Thanks!


-Bill


Thanks Bill.

Took me a little while to figure out how to get the body right. If I tied the wire along the shank back to the tail and wrapped forward, it got way too bulky, especially on a 20 or 22. Ended up tying in the tail, building up a little bit of taper with thread, then tying the wire in under where the thorax is, ending the tie-down just in front of where the back of the thorax will eventually be. Put a little drop of zap-a-gap on the thread body, then wound the wire back to the tail and broke it off there. Between the zap-a-gap and the resin down the back, the wire shouldn't pull down the shank at all, and the abdomen is nice and skinny.

I love Pat's Rubber Legs. Fish them as a point fly quite a bit if the water's a little dirty. Works even on streams where I don't think there are a whole lot of stoneflies. Lord knows what they think they are (small crayfish maybe?), but they just eat 'em.

There's a Daiichi hook (I think it's #1730) that is a great stonefly hook. Has a bent shank, and with a bead head it rides point up so you snag up a lot less. Tie all my Pat's on it, and some other stoneflies as well. Kind of a hard hook to find though...
"Our tradition is that of the first man who sneaked away to the creek when the tribe did not really need fish."
- Roderick Haig-Brown
William Schlafer  
#6 Posted : Thursday, November 22, 2018 5:24:01 PM(UTC)
William Schlafer
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Or, maybe I'll just go the minimalist route:

UserPostedImage

Wink


These five flies account for 95% of all the Trout I've caught with a fly rod. Not really sure why I carry anything else.


-Bill
“You'll never look back on your life and wish you had spent more time in the office." -- Brian Trautman, Captain SV Delos
OTC_MN  
#7 Posted : Saturday, November 24, 2018 4:59:13 PM(UTC)
OTC_MN
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Originally Posted by: William Schlafer Go to Quoted Post
Or, maybe I'll just go the minimalist route:

UserPostedImage

Wink


These five flies account for 95% of all the Trout I've caught with a fly rod. Not really sure why I carry anything else.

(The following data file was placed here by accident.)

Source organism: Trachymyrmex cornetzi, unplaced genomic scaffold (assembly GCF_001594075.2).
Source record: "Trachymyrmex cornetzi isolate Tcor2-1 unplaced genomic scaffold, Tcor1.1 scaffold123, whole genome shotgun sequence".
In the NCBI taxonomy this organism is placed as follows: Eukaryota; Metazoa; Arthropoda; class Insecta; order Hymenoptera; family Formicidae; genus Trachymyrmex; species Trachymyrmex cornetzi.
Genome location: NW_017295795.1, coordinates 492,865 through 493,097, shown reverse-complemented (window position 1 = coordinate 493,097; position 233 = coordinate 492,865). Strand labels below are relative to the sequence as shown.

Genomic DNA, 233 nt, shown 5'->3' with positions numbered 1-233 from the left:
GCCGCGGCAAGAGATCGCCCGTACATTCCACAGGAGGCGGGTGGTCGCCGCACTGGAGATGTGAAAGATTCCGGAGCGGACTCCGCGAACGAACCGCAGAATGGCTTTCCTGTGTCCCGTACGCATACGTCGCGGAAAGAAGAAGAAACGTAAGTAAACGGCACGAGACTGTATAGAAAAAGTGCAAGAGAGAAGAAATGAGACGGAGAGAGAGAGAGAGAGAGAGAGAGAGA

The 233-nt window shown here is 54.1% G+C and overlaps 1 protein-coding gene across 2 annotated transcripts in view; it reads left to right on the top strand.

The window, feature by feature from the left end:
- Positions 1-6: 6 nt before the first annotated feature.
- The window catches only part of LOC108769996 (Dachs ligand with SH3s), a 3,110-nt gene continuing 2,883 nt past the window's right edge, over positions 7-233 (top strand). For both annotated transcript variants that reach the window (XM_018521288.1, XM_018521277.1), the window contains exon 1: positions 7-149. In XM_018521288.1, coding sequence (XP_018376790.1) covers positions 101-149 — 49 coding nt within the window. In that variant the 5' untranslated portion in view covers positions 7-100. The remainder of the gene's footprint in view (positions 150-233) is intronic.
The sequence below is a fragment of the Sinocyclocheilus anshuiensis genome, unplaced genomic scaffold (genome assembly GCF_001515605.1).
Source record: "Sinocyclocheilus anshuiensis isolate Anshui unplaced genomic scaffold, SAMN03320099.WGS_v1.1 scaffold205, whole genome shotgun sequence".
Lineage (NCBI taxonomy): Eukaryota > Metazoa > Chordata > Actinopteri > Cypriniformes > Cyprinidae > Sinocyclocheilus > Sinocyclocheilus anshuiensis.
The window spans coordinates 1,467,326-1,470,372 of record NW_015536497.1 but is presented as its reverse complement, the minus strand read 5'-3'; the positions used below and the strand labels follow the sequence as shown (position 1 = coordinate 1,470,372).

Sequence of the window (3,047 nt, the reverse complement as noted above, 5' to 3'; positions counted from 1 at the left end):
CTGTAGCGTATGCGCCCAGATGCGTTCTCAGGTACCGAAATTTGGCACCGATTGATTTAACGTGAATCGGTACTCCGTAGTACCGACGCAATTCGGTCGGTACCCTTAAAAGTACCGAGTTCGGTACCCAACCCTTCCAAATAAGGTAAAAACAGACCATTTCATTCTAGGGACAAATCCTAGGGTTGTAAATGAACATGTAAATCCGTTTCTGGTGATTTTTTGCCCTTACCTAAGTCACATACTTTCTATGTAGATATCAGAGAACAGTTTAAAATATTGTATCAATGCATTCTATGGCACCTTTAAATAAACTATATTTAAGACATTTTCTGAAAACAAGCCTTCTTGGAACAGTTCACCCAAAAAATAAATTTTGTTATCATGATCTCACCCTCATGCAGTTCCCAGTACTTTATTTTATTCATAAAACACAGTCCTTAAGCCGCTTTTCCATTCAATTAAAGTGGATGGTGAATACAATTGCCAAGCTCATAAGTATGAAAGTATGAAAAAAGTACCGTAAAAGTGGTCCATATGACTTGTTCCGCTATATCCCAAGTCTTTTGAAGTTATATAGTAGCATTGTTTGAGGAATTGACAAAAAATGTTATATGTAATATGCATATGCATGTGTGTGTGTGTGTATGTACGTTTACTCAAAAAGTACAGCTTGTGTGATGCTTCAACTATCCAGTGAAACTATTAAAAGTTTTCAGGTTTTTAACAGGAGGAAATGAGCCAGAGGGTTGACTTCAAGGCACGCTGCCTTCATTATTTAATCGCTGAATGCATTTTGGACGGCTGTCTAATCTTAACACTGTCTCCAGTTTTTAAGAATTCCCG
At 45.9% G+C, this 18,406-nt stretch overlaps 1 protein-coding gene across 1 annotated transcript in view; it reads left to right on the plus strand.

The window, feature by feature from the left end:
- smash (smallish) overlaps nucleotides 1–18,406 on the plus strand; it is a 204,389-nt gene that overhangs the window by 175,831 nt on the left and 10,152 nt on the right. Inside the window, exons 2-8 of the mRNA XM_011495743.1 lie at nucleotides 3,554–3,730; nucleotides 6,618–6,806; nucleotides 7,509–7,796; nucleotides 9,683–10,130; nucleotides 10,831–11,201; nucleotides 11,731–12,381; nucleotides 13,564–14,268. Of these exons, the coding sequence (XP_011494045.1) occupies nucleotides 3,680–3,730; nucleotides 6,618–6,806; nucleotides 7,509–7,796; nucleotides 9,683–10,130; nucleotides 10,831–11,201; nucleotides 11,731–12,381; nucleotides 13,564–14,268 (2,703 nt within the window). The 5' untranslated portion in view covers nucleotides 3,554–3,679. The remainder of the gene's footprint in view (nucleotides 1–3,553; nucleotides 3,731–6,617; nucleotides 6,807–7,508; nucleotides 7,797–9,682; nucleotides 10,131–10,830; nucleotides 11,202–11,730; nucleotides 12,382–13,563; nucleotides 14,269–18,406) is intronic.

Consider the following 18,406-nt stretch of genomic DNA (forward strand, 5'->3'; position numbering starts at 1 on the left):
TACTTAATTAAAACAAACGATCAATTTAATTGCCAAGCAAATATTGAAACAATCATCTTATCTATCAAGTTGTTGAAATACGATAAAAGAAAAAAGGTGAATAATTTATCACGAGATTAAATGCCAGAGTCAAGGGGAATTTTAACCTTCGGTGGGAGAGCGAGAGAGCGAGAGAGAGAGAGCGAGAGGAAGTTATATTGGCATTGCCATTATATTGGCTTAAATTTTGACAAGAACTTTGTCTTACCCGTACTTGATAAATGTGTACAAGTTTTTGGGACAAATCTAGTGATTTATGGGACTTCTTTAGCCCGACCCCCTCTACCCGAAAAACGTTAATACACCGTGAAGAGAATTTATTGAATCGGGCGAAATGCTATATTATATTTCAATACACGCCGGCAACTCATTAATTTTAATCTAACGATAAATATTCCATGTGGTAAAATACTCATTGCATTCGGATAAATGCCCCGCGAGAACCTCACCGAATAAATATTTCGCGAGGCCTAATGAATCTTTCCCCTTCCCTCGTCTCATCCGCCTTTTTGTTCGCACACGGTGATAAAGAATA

-Bill


Hah. Yeah. If I had an once of sense, I'd fill a box with Parachute Adams in 14-20, X-Caddis in 12-18, Sexy Walt's in 10-16, and Hare's Ear's in 12-20, toss in a hopper or two and a couple olive buggers, and call it a day.

But where's the fun in that? LOL
"Our tradition is that of the first man who sneaked away to the creek when the tribe did not really need fish."
- Roderick Haig-Brown
madguy30  
#8 Posted : Saturday, November 24, 2018 9:01:51 PM(UTC)
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Nice work. Time well spent.

Those are all snazier than mine. I tie a bunch of ragged looking flies and pile them into a Plano or Flambeau box.
madguy30  
#9 Posted : Thursday, November 29, 2018 4:18:49 PM(UTC)
madguy30
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Originally Posted by: William Schlafer Go to Quoted Post
Or, maybe I'll just go the minimalist route:

UserPostedImage

Wink


These five flies account for 95% of all the Trout I've caught with a fly rod. Not really sure why I carry anything else.


-Bill


This is kind of where I'm at except I usually only use streamers for smallmouth or warm water stuff.

Replace the dry fly with a Griffith's gnat and even less materials my fly box is basically a few of 4 or 5 flies.

I oughta just ty straight tinsel and nothing else to a hook for northern since it's no different than what they're going for on a spinner.
weiliwen  
#10 Posted : Wednesday, December 12, 2018 5:17:59 PM(UTC)
weiliwen
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I got hold of some colored beads from Firehole Outdoors, and tied up a variation of the Pink Squirrel, in 12 and 14. One of them I tied with a synthetic dubbing (bottom left) but it doesn't fluff out as much as I'd like.

Pink Squirrel Variant
Bob Williams, "Weiliwen"